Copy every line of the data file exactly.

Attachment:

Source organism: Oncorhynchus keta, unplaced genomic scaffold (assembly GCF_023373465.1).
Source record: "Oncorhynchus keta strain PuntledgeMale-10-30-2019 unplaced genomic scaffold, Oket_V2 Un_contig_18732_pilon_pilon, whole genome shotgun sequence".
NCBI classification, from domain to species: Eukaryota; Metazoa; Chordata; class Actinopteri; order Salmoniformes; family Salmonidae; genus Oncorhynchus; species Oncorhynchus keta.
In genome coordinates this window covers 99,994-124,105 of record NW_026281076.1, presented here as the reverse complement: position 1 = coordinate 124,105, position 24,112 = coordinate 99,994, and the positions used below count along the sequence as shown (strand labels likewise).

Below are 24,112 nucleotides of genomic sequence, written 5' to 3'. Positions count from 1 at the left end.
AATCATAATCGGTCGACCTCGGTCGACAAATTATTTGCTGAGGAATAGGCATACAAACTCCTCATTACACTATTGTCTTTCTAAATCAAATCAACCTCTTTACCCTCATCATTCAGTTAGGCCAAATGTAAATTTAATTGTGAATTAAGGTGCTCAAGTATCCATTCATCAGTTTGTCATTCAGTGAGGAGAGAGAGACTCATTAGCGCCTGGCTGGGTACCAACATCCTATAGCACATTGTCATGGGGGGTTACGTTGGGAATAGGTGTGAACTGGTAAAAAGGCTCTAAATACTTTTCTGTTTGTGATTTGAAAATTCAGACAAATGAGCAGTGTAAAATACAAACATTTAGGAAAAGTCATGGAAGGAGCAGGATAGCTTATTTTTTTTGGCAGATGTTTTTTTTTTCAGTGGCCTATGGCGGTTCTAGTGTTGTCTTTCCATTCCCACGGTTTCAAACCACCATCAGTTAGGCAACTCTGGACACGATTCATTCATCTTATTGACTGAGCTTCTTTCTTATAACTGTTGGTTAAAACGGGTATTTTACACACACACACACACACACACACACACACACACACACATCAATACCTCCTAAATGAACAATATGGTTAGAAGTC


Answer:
Source organism: Oncorhynchus keta, unplaced genomic scaffold (assembly GCF_023373465.1).
Source record: "Oncorhynchus keta strain PuntledgeMale-10-30-2019 unplaced genomic scaffold, Oket_V2 Un_contig_18732_pilon_pilon, whole genome shotgun sequence".
NCBI classification, from domain to species: Eukaryota; Metazoa; Chordata; class Actinopteri; order Salmoniformes; family Salmonidae; genus Oncorhynchus; species Oncorhynchus keta.
In genome coordinates this window covers 99,994-124,105 of record NW_026281076.1, presented here as the reverse complement: position 1 = coordinate 124,105, position 24,112 = coordinate 99,994, and the positions used below count along the sequence as shown (strand labels likewise).

Below are 24,112 nucleotides of genomic sequence, written 5' to 3'. Positions count from 1 at the left end.
AATCATAATCGGTCGACCTCGGTCGACAAATTATTTGCTGAGGAATAGGCATACAAACTCCTCATTACACTATTGTCTTTCTAAATCAAATCAACCTCTTTACCCTCATCATTCAGTTAGGCCAAATGTAAATTTAATTGTGAATTAAGGTGCTCAAGTATCCATTCATCAGTTTGTCATTCAGTGAGGAGAGAGAGACTCATTAGCGCCTGGCTGGGTACCAACATCCTATAGCACATTGTCATGGGGGGTTACGTTGGGAATAGGTGTGAACTGGTAAAAAGGCTCTAAATACTTTTCTGTTTGTGATTTGAAAATTCAGACAAATGAGCAGTGTAAAATACAAACATTTAGGAAAAGTCATGGAAGGAGCAGGATAGCTTATTTTTTTTGGCAGATGTTTTTTTTTTCAGTGGCCTATGGCGGTTCTAGTGTTGTCTTTCCATTCCCACGGTTTCAAACCACCATCAGTTAGGCAACTCTGGACACGATTCATTCATCTTATTGACTGAGCTTCTTTCTTATAACTGTTGGTTAAAACGGGTATTTTACACACACACACACACACACACACACACACACACACACATCAATACCTCCTAAATGAACAATATGGTTAGAAGTC